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Every time I look at the drawing of the lower gun deck of the 50 gun ship I'm working on I'm a little puzzled at the placement of the companionway coming down from the upper deck as it's right beside the lower capstan.

I can't imagine an efficient use of the bars on that capstan with such a big obstruction placed there.  I know that some pillars could either be removed, or hinged up to facilitate use of the capstan bars, but I can't imagine a whole companionway being removed or hinged up.

Here's the drawing of the lower deck >



The upper capstan appears to be reasonably accessible  >



Would it be the case that most of the man power would be employed on the upper capstan and the lower capstan would be more of a 'slave capstan'?


However, the drawing creates another problem in my mind -- as it was the lower capstan that had the messenger cable turned around it, and when raising a two ton anchor there would have been extreme load and tension on that messenger ---- I can only imagine that the messenger would have wrecked the stanchions for the hand ropes if not the companionway as well the first time the anchor was weighed ???

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Hatchways were (are) often aligned vertically to allow raising or lowering large or heavy objects from or to lower decks,  therefore ladders were removable. This would obviously also allow for freeing space for the capstan bars.  Vertically aligned hatches and removable ladders continue in modern warships, allowing removal/installation of equipment in engineering spaces.

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Thanks guys for the responses.


As I said in my first post above, I knew that pillars could be moved but didn't think that companionway stairs would have been moved -- but on that score I consider myself re-educated!


Maybe there was a reason (although not one that I can think of) for that stairway to have been positioned exactly there, when, from the drawings it looks like it could have been positioned just ahead making use of that capstan much easier with a lot less 'stuff' to be moved.


If the stairway had been first installed in the position that I've indicated on this drawing it may have been more 'convenient'?  >>>


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Jim,  In looking at deck drawings of other similar ships on the NMM Collections site, the ladders are indeed one hatch over.  Even so, if Goodwin is correct for this time period and the length of a single bar was 1/3 the maximum beam, (The Construction and Fitting of English Man of War, page 150) the bars for Leopard 1790 would be 13' 6' long and interfere with ladders anyway.  He notes that the bars on Victory are 16 feet long which is actually only 0.31 the beam.  Using this in place of the 0.33, the bars are still going to be  12'- 6" long.      In this case the bars interfere with the cabins as well, which of course can be taken down.  Sorry for the poor resolution in the pics below, took the contemporary drawings from the NMM website.  If you go to the site it is a bit more clear.   https://collections.rmg.co.uk/collections/objects/81517.html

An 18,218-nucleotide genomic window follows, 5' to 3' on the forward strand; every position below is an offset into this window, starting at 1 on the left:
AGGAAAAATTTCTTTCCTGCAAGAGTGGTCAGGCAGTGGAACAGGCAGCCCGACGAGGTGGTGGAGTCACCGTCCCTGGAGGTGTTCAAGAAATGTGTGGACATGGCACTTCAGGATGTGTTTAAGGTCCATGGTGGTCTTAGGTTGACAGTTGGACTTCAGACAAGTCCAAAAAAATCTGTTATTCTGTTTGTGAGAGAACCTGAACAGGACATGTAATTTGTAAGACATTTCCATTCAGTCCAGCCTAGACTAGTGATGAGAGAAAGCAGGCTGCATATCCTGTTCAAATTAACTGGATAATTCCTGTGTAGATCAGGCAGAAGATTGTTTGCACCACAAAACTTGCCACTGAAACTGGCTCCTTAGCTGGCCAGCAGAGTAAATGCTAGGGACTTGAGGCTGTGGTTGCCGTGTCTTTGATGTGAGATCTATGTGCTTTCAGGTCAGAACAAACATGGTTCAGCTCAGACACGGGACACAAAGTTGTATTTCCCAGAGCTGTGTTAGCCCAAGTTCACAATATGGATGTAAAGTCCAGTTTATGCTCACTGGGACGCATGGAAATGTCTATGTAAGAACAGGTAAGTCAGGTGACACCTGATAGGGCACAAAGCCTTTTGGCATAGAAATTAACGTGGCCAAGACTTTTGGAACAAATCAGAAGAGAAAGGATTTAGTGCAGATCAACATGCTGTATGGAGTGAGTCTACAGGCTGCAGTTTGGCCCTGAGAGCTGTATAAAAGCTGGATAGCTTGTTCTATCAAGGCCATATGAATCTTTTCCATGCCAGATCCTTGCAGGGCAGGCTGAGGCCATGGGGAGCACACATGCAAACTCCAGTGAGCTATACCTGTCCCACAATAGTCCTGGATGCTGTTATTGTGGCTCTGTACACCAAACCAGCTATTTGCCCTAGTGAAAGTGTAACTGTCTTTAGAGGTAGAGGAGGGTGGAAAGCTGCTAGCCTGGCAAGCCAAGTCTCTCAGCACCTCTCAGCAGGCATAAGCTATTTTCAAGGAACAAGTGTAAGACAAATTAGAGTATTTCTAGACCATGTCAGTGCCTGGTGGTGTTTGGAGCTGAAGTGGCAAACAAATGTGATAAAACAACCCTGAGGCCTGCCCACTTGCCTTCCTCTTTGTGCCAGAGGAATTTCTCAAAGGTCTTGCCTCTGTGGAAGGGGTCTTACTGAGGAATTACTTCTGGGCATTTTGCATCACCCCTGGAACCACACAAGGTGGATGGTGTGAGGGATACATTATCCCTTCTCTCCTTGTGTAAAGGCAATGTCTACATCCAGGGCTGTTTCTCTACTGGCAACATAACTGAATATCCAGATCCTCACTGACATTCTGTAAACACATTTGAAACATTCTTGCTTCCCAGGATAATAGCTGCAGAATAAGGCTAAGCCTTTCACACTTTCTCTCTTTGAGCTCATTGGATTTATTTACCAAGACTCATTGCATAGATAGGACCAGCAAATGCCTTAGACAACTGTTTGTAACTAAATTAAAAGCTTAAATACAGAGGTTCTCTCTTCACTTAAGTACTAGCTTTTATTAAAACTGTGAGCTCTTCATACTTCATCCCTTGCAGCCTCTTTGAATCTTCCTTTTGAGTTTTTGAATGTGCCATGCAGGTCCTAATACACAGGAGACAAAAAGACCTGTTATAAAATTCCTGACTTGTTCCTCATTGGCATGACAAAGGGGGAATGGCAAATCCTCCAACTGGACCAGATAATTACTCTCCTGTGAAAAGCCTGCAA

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Thanks Allan, Mark and Henry for the further comments.


Allan, as Henry said "Weighing and raising the anchor is a several hours long process and involved a great number of the crew." I know these bars were very long, although I didn't know their proportions in relation to the ship's beam.  I know that on HMS Victory the capstans could accommodate up to 256 men at one time.


Back in 2003 I sailed on HM Bark Endeavour for 5 days and only on one occasion did we lie at anchor.  Compared to a ship of the line, or even a 50 gun ship, Endeavour is quite small but raising that anchor was one mighty task.  It was done on the ship's windlass and not the capstan but raising that 'smallish' anchor probably took us the thick end of an hour ~ and if my memory serves me correctly (which at this age doesn't always work!) we were helped a little by the ship's electrics.  





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In our german forum we had a nice discussion about the "single bar was 1/3 the maximum beam" . On my Vic it fits perfectly for the lower capstans, but not for those on higher decks as for the curving in of the hull (tumbledome?) as also for the capstans on quarterdecks of frigates with the deck already getting more narrow on top. The conclusion was that the 1/3 beam must have beeb defined by the place and deck the capstan is situated.


Here are some thoughts I had some years ago on my Vic

Red is the 1/3 beam, the others were variations. The small circles are the stanchions that have to be taken out for the bigger circles of the same color.




One can see, that the 1/3 beams works there if the guns are moved. But as the aft capstan was basically worked from the middle deck, these long bars would already touch the hull 😞








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